Chieftain Main Battle Tank Book Review
|Date of Review||April 2013||Title||Chieftain Main Battle Tank|
|Format||72 pages, softbound||MSRP (USD)||$19.95|
Although it did not gain the wide sales and use of its American and German counterparts, the M60 and the Leopard, the Chieftain was one of the bulwark tanks used by NATO in the 1960s and 1970s against the threat of Warsaw Pact invasion of Europe. One of the last tanks to retain separate loading ammunition and a rifled gun tube (along with its successor, the Challenger), the Chieftain often made up with accuracy what it lacked in rate of fire. But saddled with a mediocre engine and other problems, it never reached its full potential.
This new book covers the history of the development of the Chieftain from the mid 1950s onward, when the UK was trying to find a new design that combined relatively light weight with high firepower. As the US discovered with its M103, the UK's Conqueror was too big, heavy and slow to combat Soviet tanks so a new design had to be found. Although the result, the FV4201 Chieftain, came in four short tons heavier than the M60A1 (58 vice 54, or about 52 metric tons) it packed a much more powerful L11A1 120mm gun to the M60 series' L7 series 105mm.
But its two-stroke L60 diesel engine was, and remained, the tank's Achilles Heel for its 28 year service life. I personally recall coming off Teufelsberg in Berlin in 1979 while the British Berlin Brigade was on exercise to see a very florid captain standing on top of his Chieftain's turret while flames merrily licked up out of the open engine deck hatches and yelling "Will someone please put the bloody engine out!" (It should be noted that the Ukrainians made the same mistake of a two-stroke diesel in their T-64 series tanks.)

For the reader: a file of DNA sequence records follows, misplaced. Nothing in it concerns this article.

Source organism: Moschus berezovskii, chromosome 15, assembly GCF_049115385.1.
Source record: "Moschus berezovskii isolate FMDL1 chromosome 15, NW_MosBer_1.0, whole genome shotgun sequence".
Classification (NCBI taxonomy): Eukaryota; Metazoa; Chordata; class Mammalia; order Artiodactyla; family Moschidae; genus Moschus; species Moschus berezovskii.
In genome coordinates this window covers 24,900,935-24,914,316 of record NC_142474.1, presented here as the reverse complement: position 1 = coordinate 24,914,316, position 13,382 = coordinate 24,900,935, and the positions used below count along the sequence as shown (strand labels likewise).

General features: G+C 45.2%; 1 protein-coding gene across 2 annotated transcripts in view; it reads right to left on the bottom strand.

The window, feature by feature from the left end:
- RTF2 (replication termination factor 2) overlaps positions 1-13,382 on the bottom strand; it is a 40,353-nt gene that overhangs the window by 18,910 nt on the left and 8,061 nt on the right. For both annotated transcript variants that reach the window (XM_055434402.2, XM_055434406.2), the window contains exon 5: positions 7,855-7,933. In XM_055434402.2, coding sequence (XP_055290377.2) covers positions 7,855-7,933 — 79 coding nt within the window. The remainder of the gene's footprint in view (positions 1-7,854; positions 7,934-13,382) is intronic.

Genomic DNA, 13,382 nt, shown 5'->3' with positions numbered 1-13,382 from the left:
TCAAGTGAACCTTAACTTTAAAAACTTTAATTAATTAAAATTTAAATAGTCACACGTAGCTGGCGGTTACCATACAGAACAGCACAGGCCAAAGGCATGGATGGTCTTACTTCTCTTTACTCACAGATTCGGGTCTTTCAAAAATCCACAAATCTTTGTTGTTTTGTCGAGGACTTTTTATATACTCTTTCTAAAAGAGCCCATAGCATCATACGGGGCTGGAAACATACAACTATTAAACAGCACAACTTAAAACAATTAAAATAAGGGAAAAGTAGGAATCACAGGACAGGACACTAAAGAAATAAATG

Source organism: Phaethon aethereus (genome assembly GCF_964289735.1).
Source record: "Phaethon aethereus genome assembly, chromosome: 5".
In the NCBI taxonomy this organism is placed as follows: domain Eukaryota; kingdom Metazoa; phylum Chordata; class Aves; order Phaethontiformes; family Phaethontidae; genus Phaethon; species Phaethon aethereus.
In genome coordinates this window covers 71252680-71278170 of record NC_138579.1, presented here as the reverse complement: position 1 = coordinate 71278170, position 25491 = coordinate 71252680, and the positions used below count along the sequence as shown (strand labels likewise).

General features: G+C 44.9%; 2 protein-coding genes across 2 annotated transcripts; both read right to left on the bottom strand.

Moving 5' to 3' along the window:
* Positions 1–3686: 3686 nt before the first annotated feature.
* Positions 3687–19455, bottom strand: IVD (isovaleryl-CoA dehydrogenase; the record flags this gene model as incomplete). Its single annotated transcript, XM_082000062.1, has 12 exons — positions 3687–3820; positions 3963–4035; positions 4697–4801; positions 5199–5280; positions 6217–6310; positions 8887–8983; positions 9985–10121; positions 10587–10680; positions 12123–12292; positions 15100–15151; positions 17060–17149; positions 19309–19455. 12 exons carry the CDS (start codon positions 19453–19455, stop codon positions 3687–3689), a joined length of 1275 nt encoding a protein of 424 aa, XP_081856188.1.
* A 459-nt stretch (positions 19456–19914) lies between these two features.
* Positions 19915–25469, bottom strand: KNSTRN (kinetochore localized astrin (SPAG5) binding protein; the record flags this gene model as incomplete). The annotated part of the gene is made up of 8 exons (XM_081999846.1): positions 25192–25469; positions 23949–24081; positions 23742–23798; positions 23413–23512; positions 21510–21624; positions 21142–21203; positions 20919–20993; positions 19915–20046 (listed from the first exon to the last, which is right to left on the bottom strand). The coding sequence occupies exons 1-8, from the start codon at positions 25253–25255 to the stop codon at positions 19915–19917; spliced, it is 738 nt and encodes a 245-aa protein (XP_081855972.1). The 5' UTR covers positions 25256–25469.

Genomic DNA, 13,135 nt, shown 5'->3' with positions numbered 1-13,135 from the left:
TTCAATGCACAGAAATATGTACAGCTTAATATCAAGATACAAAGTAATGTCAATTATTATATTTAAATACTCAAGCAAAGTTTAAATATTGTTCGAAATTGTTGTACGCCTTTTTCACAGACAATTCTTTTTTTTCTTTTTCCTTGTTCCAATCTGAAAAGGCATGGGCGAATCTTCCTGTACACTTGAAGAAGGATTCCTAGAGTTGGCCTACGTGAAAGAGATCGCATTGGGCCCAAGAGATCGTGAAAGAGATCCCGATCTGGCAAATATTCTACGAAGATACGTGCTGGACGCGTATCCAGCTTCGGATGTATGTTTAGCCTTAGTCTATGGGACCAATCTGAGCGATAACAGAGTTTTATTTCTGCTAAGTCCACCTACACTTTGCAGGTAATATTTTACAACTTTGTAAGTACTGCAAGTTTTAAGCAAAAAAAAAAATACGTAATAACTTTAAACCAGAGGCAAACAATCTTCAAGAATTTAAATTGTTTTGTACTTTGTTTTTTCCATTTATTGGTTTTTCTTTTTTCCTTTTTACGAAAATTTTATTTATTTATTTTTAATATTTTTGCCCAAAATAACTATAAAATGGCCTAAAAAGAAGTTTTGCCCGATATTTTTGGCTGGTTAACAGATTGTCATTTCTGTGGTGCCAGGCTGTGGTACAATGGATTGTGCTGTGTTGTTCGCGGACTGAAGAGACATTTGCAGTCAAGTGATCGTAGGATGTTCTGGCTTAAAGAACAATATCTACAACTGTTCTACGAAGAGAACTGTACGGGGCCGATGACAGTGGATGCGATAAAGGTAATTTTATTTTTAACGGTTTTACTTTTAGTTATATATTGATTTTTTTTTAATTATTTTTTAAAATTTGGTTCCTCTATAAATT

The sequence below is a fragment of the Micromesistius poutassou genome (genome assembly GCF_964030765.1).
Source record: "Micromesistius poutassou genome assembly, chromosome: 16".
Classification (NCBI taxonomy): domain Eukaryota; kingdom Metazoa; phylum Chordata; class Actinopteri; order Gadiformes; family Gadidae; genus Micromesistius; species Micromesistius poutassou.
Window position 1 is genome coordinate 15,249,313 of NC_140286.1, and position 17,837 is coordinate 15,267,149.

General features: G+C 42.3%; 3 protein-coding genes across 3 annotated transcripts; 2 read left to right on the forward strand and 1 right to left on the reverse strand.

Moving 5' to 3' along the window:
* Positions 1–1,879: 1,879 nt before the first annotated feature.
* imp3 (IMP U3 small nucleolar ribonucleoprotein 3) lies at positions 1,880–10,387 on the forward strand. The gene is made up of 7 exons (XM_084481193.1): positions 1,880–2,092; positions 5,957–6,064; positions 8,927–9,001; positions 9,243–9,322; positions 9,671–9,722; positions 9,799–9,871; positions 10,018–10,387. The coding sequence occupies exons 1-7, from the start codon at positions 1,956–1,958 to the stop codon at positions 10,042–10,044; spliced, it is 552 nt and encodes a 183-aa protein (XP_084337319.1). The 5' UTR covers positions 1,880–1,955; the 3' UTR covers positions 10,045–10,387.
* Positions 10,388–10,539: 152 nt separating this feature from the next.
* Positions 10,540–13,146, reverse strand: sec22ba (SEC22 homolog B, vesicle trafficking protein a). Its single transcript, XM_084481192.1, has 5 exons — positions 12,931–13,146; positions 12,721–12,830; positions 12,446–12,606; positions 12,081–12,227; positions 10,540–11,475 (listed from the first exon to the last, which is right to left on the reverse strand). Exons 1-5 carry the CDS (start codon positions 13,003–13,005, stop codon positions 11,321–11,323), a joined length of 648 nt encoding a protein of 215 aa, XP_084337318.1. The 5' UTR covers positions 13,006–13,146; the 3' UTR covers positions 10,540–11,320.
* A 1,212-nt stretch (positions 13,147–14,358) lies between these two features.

Robert Griffin appears from the text to have served in Chieftains and has a good knowledge of the vehicle and its idiosyncrasies himself, and has also drawn on other authors such as Simon Dunstan and Barry Beldam for insights on the tank. He has written a pretty good narrative of its history and a good description of how the tank evolved from prototypes to the final Mark 11 version of the tank. His coverage is accompanied by eight pages of two plates per page in full color of the various camouflage schemes and some of the markings worn by the Chieftain through its service career.
But the book does have a problem with its layout and organization. The photos do not track well with the text, and prototype shots are mixed in with descriptions of later variants and vice versa. This makes it somewhat confusing as the text tracks developments far better than the photos do. While a section of the book compares the Chieftain with the stillborn US T95 tank program, its true competitor and fellow Cold Warrior was the M60 which served the same length of time and only left the inventory at the end of the 1980s.
Also, as most UK armor fans know, all modern vehicles are given registration plates similar to UK license plates mounted front and rear, but the color plates only show odds and ends and not the full set of markings for the various vehicles covered.
Overall, if you are a Chieftain fan and have good references on the various marks and service markings this book has a wealth of detail shots of the Chieftain which will be handy for modeling. If not, it is a very confusing reference and will frustrate some modelers with its erratic display and photo commentary.
My sincere thanks to Kagero for this review sample!